Scientific Community To Observe ‘Darwin Day’ On Sunday
Members of the international scientific community are set to honor the work and accomplishments of evolutionary biologist Charles Darwin on Sunday February 12, otherwise known as “Darwin Day”.
According to Boston Globe Correspondent Nancy Shohet West, Sunday is the 203rd anniversary of Darwin’s birth. Patrick Everett, coordinator of the Concord Area Humanists and organizer of an event in the Massachusetts community told West that occasion, which he dubbed “a celebration of science and reason,” had first been observed in 1993. Everett’s group planned to mark the occasion with a birthday cake honoring the 19th century British naturalist, a Darwin impersonator, a panel discussion, and a film presentation.
The Boston-area event is one of several planned throughout the U.S. and even worldwide, according to the International Darwin Day Foundation website. Others include a Darwin Week celebration at the College of Charleston in South Carolina, which started last Monday; Arkansas Darwin Day, which kicked off on Friday and features “science-oriented activities for children and families, educational and thought-provoking lectures, and fun social events,” and events in Alabama, Montana, Nevada, Texas, Florida, Italy, Brazil, Canada and the UK.
On Saturday, the North Carolina Museum of Natural Sciences commemorated the occasion with a series of lectures, including one focusing on the American oystercatcher, the AP reported. The San Bernardino County Museum was scheduled to feature a Sunday lecture by Paleontology Curator Eric Scott, entitled “What Darwin Got Wrong,” Kristina Hernandez of the Redlands Daily Facts wrote on Friday. The University of Iowa was in the midst of a three-day observance focusing on the evolution of birds, Jordan Montgomery of the Daily Iowan reported Friday.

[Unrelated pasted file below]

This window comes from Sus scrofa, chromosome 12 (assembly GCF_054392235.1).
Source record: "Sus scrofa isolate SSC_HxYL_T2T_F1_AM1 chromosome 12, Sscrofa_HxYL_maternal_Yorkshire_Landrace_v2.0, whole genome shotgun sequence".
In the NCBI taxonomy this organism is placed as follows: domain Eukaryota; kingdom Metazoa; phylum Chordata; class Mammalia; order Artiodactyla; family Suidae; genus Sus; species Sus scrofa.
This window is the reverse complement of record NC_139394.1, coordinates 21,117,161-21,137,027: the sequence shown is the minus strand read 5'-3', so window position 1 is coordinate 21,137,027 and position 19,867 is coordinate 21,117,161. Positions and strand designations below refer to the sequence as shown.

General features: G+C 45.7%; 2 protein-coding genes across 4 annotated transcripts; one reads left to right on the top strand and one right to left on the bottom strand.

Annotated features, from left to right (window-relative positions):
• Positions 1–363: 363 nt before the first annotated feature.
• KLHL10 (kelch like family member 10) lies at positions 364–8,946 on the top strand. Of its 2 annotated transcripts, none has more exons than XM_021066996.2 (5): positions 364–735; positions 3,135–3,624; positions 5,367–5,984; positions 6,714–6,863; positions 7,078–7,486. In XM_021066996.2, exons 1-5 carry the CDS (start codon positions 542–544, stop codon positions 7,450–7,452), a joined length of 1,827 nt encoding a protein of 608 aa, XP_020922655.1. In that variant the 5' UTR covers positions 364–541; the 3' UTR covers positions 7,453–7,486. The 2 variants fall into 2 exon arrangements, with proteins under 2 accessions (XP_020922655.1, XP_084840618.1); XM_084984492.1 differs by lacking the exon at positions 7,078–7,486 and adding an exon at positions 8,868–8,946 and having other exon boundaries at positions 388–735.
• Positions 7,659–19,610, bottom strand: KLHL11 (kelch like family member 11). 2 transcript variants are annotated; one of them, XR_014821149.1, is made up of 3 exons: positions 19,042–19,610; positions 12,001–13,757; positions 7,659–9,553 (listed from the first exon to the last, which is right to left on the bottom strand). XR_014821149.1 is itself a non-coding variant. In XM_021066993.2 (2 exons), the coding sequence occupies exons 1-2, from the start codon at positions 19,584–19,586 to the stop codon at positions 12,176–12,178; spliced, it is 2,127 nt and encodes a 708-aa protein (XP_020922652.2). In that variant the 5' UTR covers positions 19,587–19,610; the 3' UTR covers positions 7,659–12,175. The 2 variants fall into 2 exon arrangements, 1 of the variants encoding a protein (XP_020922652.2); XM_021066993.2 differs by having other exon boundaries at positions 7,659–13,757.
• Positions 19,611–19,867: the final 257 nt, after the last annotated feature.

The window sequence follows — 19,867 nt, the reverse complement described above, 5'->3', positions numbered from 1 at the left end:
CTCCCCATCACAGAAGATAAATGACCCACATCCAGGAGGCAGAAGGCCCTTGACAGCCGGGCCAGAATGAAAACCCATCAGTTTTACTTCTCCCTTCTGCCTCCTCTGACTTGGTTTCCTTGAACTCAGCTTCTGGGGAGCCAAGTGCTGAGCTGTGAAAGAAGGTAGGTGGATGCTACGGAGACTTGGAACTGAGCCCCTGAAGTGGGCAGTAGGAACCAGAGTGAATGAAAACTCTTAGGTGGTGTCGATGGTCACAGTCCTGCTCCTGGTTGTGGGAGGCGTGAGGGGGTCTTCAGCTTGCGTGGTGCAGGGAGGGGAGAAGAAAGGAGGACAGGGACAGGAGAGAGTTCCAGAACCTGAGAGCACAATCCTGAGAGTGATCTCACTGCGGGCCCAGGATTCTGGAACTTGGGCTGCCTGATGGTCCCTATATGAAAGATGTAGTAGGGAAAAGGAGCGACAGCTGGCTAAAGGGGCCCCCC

In 2011, more than 800 Darwin Day events were held worldwide, according to Mother Nature News eco-journalist Russell McLendon, and some of the events scheduled for this year had been “expanded to include debates, museum exhibits, film festivals, art shows, essay contests and more.”
In an editorial published Tuesday in the Huffington Post, U.S. Representative Pete Stark of California and American Humanist Association Executive Director Roy Speckhardt said that they viewed Darwin Day as “a celebration“¦ to appreciate the advancement of human knowledge and the achievements of science and reason. It must also be a day when we push back against the politicization and undermining of science by ideologues and zealots.”
“We owe a debt of gratitude to Charles Darwin, who changed the course of human history by bringing science and reason to the fore,” they continued. “His theory of evolution by natural selection not only provided a compelling explanation for the diversity of life on earth, it became the foundation of modern biology, genetics, and medicine. His scientific curiosity and discovery led to breakthroughs that have helped humanity solve innumerable problems and improve our quality of life.”
“Modern science is a direct result of the foundation that Darwin set for us. Humanity would be far less healthy, wealthy, and wise about the natural world without his contributions,” Stark and Speckhardt added. “On this Darwin Day, we encourage people to celebrate science and human reason and redouble their efforts to improve the world through education, reasoned discourse, and scientific inquiry.”
According to the International Darwin Day Foundation, the organization was first known as the Darwin Day Celebration Program and was first founded in 1993, and that the first event honoring Darwin to be directly affiliated with the group was held on April 22, 1995 and was sponsored by the Stanford Humanists student organization. The date was later changed to coincide with the biologist’s birthday, and celebrations usually include presentations on Darwin’s contributions to scientific theory, discussion groups, movies, meals, and live entertainment.
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